A qualitative study of patients’ perceptions of the utility of patient-reported outcome measures of symptoms in primary care clinics
Sleep, pain, anxiety, depression, and low energy/fatigue (SPADE pentad) symptoms are common, but often unrecognized and undertreated in primary care. In an effort to improve symptom outcomes, primary care clinics are integrating patient-reported outcome measures (PROs), such as the Patient-Reported Outcome Measurement Information System (PROMIS), into practice. Whether patients with SPADE symptoms perceive these measures as useful is unknown. The purpose of this qualitative study was to explore patients’ perceptions of the utility of symptom-based PROs in primary care.
As part of a mixed-methods study, 23 patients (age 24–77 years) with one or more SPADE symptoms participated in one-on-one interviews about the use, implementation and visual display of PROMIS. All interviews were audio-recorded, transcribed, and analyzed using thematic analysis.
Five themes emerged: (1) PROs may foster communication about symptoms; (2) data from PROs may prompt clinical actions; (3) the visual display of symptom scores could be useful for patients and providers, though modifications may enhance interpretation; (4) implementation may vary according to patients’ perception of PRO features (e.g., length); and (5) PROs may be useful, but only to the extent that they are valued, prioritized, and used.
According to patients, the use of PROs to measure symptoms in primary care clinics has the potential to be useful. However, patients are reluctant to complete PROs if they perceive that clinicians do not use the measures to improve care. Barriers to implementation in primary care (e.g., duration of visit) should be addressed to enhance the utility of PROs. Clinical trial registration ClinicalTrials.gov ID: NCT02383862.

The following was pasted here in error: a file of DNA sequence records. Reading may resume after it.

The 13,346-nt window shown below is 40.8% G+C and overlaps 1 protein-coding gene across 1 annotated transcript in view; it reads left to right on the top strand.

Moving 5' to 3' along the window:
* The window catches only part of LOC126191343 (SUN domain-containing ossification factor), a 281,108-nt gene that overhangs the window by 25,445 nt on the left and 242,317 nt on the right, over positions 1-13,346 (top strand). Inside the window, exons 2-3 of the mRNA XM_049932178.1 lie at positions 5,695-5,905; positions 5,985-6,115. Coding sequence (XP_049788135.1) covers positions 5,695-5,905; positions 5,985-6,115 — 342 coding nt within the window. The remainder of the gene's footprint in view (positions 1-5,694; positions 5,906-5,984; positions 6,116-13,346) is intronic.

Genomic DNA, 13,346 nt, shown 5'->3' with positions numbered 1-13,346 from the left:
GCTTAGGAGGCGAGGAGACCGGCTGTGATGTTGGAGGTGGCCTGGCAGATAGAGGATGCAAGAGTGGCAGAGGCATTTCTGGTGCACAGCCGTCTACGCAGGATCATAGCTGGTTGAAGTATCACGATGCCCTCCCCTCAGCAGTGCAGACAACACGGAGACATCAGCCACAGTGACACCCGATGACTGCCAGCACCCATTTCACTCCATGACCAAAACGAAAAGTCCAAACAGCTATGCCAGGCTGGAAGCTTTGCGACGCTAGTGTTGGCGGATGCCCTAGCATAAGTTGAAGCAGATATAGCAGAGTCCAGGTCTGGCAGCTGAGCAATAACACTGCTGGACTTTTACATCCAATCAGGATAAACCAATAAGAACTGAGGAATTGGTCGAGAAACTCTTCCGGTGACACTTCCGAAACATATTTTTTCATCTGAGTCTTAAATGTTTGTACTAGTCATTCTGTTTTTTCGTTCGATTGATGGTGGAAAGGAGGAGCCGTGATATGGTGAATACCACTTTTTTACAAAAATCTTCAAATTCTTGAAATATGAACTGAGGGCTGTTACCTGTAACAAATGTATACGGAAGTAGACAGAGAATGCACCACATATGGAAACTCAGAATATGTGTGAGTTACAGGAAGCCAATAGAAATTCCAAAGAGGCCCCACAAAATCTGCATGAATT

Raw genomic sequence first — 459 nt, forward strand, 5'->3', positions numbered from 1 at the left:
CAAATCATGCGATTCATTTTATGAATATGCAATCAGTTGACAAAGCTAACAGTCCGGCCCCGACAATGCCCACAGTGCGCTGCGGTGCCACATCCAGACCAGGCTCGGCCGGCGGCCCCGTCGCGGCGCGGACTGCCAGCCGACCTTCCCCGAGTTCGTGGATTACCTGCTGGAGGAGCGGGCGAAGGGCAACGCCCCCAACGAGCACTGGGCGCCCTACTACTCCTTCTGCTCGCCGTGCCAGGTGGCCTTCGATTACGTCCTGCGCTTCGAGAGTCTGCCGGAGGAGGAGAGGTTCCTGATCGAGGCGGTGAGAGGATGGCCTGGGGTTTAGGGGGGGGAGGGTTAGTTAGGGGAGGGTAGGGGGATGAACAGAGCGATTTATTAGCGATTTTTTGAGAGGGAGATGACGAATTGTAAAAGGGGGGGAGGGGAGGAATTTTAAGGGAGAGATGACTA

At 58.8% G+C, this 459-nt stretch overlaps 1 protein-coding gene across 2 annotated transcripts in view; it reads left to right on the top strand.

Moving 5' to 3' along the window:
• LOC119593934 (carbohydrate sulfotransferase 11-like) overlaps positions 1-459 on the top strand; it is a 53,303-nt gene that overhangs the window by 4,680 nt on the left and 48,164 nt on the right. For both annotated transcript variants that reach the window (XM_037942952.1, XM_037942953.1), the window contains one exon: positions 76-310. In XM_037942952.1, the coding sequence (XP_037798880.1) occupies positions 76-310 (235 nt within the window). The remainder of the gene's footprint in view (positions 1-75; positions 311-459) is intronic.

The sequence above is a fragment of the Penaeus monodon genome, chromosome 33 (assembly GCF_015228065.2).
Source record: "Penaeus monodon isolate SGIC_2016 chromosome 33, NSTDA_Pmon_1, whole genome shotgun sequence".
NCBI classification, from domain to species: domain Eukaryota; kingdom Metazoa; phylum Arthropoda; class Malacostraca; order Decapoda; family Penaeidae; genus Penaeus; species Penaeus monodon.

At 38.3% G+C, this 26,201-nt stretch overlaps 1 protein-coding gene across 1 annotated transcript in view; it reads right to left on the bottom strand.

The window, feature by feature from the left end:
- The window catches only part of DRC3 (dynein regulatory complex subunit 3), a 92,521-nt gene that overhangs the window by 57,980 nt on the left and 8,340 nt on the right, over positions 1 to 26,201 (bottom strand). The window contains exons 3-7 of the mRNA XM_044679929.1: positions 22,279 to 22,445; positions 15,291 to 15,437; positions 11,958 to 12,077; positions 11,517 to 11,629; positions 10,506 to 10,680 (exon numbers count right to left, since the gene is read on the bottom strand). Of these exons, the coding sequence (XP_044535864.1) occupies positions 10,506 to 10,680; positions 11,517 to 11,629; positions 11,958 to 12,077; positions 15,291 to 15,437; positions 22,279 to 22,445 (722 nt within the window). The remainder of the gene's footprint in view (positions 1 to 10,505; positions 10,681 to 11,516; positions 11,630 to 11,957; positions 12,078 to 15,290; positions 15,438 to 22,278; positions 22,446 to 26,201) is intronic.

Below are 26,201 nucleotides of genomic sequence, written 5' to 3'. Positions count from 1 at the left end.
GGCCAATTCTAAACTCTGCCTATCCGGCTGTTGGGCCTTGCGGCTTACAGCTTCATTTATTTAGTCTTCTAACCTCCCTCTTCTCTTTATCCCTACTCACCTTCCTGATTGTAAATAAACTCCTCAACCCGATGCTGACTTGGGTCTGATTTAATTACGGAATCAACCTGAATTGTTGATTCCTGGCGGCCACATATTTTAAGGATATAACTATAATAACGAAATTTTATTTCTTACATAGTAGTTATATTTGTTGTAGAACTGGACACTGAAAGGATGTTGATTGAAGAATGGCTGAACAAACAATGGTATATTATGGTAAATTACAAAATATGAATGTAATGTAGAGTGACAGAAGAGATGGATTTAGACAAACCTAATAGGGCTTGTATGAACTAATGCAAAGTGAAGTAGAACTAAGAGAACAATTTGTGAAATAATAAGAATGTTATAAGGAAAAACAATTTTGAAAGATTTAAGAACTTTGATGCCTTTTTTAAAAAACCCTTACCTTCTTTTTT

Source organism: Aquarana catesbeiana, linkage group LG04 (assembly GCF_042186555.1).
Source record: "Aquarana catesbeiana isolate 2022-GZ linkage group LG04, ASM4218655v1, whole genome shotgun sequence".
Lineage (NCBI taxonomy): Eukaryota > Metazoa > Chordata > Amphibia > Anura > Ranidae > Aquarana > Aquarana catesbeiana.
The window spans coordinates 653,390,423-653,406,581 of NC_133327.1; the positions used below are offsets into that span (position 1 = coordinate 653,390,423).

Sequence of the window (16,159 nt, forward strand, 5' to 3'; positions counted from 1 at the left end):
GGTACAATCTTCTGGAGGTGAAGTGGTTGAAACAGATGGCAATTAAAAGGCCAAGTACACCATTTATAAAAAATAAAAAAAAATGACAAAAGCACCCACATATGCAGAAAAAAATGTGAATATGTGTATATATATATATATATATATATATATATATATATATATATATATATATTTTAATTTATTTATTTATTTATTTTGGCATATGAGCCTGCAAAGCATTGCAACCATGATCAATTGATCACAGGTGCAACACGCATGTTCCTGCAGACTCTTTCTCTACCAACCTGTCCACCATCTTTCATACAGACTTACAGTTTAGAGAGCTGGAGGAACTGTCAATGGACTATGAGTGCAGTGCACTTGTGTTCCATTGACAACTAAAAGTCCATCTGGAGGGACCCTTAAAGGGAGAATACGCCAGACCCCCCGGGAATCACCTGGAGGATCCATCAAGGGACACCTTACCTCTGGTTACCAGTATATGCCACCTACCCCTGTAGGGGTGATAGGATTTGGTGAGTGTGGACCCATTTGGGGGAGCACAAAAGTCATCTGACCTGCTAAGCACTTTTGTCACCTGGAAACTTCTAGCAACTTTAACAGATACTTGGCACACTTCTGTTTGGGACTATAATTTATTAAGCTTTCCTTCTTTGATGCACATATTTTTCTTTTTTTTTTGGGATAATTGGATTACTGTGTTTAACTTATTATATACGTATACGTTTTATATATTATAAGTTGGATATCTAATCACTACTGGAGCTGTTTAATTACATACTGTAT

KeywordsPatient-reported outcome measures Symptoms Primary care Qualitative
Patient-Centered Outcomes Research Institute Contract ME-1403-12043.
Compliance with ethical standards
Conflict of interest
The authors declare that they have no conflict of interest.
All procedures performed in studies involving human participants were in accordance with the ethical standards of the institutional and/or national research committee and with the 1964 Helsinki declaration and its later amendments or comparable ethical standards.
Informed consent was obtained from all individual participants included in the study.
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